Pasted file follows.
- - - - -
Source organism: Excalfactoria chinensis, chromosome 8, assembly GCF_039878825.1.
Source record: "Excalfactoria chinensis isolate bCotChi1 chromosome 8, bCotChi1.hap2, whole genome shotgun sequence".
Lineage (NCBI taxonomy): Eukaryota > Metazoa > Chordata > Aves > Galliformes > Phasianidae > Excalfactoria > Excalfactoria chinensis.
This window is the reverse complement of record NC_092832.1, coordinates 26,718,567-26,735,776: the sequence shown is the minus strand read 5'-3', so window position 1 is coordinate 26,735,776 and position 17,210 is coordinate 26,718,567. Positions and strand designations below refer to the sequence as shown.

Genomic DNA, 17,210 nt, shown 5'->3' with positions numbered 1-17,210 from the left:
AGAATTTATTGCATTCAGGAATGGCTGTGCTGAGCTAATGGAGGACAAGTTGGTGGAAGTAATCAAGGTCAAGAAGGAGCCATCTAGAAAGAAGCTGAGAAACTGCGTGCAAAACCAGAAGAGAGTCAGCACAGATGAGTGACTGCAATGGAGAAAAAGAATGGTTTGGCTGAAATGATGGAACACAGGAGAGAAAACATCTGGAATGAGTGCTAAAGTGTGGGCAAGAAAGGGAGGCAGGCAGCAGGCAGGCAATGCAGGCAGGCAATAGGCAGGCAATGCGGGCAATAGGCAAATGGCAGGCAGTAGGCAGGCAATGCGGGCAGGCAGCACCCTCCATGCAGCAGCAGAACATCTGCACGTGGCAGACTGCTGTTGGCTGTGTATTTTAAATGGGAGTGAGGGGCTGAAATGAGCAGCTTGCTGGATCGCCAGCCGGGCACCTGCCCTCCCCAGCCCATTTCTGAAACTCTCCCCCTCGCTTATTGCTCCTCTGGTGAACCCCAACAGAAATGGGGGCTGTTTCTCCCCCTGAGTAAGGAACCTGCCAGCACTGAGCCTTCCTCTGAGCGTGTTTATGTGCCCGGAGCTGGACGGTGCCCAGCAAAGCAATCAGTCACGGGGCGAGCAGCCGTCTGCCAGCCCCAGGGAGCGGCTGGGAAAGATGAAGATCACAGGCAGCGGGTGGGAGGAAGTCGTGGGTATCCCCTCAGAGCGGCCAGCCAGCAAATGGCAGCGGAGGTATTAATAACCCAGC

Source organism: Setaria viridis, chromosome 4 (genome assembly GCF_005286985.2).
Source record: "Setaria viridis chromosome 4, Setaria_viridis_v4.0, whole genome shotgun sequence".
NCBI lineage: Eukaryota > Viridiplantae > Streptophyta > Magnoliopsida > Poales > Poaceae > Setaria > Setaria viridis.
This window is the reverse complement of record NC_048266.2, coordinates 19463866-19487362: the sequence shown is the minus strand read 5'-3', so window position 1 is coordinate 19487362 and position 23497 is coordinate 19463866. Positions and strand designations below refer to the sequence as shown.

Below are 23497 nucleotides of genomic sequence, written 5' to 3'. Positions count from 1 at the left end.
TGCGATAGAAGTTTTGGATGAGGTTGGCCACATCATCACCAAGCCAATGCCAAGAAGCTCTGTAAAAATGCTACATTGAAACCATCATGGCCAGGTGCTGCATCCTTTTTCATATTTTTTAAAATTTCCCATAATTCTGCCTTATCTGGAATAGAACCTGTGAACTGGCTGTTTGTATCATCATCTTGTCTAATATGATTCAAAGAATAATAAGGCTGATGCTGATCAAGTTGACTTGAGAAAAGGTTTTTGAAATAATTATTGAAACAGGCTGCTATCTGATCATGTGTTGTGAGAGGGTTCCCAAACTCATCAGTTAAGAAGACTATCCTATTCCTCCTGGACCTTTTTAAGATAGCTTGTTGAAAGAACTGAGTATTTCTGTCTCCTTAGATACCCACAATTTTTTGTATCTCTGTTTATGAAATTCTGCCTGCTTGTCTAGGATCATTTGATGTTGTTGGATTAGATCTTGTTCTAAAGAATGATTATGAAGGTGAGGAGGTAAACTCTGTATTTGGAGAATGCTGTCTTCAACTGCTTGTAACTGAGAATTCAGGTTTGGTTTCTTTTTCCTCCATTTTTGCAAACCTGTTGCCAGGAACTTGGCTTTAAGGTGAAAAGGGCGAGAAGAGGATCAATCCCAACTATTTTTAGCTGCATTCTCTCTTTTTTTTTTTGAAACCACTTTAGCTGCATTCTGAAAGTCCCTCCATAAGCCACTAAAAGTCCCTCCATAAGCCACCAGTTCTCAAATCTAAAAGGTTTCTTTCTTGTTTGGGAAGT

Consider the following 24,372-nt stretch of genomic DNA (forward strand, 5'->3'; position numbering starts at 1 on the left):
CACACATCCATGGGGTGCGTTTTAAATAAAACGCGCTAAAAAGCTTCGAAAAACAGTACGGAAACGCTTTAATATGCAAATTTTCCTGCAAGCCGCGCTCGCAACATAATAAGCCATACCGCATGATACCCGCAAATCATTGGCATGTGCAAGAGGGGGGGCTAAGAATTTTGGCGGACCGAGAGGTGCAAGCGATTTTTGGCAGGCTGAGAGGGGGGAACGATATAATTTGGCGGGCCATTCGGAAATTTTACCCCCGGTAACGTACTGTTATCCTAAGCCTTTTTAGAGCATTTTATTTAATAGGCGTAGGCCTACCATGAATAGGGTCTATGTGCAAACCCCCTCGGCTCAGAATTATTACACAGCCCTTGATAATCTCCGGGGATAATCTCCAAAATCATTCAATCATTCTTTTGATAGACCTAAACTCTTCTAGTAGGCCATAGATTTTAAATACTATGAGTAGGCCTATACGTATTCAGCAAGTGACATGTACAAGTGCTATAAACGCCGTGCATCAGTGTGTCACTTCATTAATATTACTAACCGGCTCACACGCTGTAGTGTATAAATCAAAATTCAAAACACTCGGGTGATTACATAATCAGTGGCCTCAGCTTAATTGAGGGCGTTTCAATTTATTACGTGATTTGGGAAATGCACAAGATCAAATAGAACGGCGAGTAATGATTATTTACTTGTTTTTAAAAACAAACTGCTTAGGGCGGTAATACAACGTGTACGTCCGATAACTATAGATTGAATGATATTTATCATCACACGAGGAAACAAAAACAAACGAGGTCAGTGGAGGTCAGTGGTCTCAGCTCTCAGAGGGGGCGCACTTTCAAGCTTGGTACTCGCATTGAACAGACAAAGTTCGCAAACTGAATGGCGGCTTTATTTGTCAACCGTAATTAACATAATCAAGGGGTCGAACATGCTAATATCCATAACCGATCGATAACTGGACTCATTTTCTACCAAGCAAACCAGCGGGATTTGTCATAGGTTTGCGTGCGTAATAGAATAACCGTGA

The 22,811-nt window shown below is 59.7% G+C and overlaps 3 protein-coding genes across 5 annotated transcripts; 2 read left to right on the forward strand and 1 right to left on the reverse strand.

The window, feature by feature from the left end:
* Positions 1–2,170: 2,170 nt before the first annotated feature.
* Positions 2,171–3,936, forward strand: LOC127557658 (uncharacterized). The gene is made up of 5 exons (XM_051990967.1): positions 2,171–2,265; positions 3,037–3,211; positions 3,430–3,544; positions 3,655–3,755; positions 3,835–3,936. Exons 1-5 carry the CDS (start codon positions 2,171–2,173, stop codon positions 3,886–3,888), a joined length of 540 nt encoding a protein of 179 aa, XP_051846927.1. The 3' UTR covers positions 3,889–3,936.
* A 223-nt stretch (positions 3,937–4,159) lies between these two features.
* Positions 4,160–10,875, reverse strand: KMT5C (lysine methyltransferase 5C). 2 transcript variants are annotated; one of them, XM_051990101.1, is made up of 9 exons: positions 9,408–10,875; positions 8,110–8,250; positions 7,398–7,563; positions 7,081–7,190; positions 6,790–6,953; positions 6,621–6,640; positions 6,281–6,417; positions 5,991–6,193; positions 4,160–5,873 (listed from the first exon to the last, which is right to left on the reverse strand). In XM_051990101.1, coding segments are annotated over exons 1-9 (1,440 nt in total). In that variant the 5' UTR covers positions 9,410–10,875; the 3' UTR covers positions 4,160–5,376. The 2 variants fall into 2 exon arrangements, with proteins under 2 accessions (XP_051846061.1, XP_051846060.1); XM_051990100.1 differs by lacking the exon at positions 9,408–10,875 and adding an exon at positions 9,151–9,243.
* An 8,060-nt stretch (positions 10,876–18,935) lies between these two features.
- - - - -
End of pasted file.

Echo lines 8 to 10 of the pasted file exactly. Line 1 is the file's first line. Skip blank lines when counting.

Source record: "Setaria viridis chromosome 4, Setaria_viridis_v4.0, whole genome shotgun sequence".
NCBI lineage: Eukaryota > Viridiplantae > Streptophyta > Magnoliopsida > Poales > Poaceae > Setaria > Setaria viridis.
This window is the reverse complement of record NC_048266.2, coordinates 19463866-19487362: the sequence shown is the minus strand read 5'-3', so window position 1 is coordinate 19487362 and position 23497 is coordinate 19463866. Positions and strand designations below refer to the sequence as shown.